Mexico’s disenfranchised often see the illicit drug economy as an escape route from poverty. Mexican drug cartels post annual gains between approximately $18 and $39 billion USD. For Mexico’s poorest, the promise of quick and exorbitant profits is often too enticing to pass up. To put the allure of the drug trade into context, take for example the juxtaposition between Mexico’s drug and crude oil economies: In 2014, crude petroleum, Mexico’s primary export, was worth $37 billion, an estimated $3 billion less than the illicit drug economy’s worth at its highest value. The oil industry, which until recently was controlled by PEMEX, the national oil company, employed 151,000 workers in 2013.
In the early 1990s, the Sinaloa Federation, the largest and most powerful cartel conglomerate at the time, employed an estimated 100,000 individuals. While PEMEX’s 2014 workforce is somewhat larger, it is important to consider that the Sinaloa Federation was only one of dozens of Mexican drug trafficking organizations (DTOs) in the 1990s. As such, it is logical to conclude that the illicit drug economy in the ‘90s offered employment to a massive workforce. Since the ‘90s, Mexico’s drug industry has only grown in scale. To make matters worse, the narcotics industry, while far riskier than the formal economy, offers Mexico’s poor viable work opportunities. Recently, the spike in heroin use in the United States (a 90 percent increase between 2002 and 2013) has contributed to a boom in production and illicit employment opportunities. Moreover, because of the state’s failure to suppress the drug economy, the drug business has taken on a veneer of folkloric invincibility that contributes to its attractiveness.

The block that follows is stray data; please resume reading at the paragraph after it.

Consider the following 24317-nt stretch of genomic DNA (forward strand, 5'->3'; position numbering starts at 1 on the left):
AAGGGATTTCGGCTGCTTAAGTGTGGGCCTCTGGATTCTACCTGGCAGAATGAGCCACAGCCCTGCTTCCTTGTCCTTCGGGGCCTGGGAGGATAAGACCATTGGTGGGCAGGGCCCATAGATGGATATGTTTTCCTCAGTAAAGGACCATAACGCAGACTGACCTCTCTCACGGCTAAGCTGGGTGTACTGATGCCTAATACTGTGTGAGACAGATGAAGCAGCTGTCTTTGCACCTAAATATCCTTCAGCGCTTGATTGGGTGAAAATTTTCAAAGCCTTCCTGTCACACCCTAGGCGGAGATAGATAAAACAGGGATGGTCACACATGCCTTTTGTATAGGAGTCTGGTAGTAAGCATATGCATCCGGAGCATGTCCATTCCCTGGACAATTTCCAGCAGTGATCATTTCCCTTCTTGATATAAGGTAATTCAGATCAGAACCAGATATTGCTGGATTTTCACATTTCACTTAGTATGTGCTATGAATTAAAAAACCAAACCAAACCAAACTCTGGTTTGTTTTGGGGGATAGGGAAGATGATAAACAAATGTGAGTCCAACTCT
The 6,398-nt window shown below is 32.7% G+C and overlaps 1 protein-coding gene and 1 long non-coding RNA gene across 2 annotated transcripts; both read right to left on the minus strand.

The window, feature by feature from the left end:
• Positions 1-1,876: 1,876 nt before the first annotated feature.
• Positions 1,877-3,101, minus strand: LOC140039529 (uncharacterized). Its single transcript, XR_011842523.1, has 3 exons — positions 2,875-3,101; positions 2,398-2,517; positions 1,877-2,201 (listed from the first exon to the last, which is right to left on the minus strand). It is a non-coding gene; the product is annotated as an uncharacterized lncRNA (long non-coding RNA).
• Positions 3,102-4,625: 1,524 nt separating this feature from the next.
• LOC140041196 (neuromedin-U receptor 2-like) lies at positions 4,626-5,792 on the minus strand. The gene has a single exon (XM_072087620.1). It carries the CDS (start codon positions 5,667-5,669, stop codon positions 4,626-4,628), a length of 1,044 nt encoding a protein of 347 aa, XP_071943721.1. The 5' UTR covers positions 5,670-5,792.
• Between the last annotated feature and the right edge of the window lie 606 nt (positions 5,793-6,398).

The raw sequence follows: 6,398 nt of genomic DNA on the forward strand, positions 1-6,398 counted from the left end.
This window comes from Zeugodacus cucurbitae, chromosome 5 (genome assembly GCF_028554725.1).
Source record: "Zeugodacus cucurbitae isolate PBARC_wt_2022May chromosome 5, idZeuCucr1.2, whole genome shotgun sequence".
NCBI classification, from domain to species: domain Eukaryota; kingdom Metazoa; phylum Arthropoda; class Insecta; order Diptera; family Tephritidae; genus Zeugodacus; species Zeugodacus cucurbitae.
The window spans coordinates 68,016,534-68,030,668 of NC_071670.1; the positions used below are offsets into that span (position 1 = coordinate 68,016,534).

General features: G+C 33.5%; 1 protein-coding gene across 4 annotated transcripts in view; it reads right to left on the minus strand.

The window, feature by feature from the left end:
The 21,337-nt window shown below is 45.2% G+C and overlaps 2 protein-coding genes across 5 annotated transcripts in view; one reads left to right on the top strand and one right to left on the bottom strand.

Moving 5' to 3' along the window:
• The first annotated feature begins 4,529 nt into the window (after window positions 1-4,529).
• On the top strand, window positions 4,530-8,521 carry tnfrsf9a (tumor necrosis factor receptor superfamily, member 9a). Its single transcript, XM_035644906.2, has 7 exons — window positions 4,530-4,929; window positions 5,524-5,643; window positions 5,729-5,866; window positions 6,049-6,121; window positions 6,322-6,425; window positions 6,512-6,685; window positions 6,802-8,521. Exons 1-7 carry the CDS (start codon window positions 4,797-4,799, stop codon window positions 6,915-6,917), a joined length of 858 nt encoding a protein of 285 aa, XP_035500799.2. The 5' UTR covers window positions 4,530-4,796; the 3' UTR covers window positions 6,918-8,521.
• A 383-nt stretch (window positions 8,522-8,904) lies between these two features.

To read the full article from Council of Hemispheric Affairs, click here.
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